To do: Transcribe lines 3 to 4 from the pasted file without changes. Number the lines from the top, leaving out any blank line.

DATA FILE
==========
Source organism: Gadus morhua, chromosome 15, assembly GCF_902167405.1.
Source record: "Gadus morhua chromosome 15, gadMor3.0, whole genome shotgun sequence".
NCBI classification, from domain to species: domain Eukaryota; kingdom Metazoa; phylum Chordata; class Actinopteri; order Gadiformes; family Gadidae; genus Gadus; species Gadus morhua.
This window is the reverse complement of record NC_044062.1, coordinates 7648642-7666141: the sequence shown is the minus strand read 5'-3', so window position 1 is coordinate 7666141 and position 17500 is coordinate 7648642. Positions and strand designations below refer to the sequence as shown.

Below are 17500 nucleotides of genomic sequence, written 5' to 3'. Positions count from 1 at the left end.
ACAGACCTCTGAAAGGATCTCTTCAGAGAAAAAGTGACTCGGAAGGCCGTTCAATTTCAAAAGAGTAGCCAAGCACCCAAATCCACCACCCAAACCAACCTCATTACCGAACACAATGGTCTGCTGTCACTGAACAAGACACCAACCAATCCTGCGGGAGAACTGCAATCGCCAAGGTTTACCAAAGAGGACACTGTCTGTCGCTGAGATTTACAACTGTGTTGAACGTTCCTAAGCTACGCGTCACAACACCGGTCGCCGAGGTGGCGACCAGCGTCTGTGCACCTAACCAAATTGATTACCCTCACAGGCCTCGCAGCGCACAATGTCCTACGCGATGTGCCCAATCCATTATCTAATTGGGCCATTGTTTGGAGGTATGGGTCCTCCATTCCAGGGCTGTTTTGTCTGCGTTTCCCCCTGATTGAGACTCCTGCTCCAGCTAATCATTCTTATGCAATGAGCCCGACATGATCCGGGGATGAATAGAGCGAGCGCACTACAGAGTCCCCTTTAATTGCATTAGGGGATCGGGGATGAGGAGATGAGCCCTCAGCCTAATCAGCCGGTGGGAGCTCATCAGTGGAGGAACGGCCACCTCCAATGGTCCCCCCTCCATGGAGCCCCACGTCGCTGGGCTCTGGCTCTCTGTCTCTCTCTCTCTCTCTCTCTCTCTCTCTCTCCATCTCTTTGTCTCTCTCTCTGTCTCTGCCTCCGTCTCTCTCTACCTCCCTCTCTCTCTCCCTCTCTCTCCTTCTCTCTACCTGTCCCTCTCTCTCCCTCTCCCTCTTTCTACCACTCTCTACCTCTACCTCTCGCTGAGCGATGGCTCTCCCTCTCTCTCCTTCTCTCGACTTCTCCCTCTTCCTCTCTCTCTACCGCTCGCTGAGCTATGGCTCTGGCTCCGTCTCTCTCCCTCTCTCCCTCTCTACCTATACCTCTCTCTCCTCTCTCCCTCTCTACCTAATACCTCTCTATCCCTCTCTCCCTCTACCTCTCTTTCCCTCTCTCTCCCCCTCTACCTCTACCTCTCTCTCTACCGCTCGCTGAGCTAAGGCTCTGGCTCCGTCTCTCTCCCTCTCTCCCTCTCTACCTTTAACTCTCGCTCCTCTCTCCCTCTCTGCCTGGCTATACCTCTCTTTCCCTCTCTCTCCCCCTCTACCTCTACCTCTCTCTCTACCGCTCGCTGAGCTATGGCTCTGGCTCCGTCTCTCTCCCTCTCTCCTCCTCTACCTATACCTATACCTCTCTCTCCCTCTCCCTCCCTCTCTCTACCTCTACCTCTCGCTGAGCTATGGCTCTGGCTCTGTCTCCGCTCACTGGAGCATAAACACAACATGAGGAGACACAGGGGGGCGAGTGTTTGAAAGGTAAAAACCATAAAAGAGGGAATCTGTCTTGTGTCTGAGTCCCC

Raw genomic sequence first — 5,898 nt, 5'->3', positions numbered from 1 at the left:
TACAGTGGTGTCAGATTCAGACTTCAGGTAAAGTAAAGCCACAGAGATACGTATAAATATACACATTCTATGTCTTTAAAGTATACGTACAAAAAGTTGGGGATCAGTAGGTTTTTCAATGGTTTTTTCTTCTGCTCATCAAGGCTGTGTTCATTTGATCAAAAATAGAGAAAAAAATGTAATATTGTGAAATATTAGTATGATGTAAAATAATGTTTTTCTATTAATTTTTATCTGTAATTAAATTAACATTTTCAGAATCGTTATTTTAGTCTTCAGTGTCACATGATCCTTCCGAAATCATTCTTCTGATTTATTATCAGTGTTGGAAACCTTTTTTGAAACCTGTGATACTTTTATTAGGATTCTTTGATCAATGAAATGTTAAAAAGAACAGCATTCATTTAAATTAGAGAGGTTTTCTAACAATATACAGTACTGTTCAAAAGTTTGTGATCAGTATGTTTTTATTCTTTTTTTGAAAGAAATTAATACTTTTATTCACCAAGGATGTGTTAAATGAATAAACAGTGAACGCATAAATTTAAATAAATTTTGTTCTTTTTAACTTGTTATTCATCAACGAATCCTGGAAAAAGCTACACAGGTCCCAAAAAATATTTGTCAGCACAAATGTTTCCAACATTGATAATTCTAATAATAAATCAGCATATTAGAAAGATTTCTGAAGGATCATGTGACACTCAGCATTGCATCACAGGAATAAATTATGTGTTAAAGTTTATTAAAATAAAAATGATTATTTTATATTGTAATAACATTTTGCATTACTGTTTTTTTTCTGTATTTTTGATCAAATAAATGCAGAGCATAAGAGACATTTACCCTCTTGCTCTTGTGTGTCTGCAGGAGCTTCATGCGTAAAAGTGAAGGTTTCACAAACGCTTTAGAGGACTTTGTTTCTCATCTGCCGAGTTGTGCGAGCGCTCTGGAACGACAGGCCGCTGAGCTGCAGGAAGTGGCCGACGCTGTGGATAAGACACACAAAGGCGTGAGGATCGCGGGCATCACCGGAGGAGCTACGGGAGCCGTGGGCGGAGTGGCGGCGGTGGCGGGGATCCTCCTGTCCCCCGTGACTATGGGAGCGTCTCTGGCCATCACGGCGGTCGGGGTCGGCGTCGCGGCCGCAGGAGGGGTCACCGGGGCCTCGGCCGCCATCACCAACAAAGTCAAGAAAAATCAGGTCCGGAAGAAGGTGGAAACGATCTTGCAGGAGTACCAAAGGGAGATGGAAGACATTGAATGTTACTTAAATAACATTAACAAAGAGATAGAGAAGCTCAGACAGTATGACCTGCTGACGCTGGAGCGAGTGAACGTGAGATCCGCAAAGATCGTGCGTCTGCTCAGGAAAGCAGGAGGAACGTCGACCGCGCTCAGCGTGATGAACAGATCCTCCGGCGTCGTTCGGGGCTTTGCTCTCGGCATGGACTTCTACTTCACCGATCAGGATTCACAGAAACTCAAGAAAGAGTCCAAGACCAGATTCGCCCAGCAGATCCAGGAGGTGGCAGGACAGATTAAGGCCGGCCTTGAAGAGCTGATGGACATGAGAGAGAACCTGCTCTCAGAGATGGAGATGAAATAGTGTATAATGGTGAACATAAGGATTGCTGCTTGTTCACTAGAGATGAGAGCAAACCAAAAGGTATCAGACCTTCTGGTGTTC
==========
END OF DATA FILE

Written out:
NCBI classification, from domain to species: domain Eukaryota; kingdom Metazoa; phylum Chordata; class Actinopteri; order Gadiformes; family Gadidae; genus Gadus; species Gadus morhua.
This window is the reverse complement of record NC_044062.1, coordinates 7648642-7666141: the sequence shown is the minus strand read 5'-3', so window position 1 is coordinate 7666141 and position 17500 is coordinate 7648642. Positions and strand designations below refer to the sequence as shown.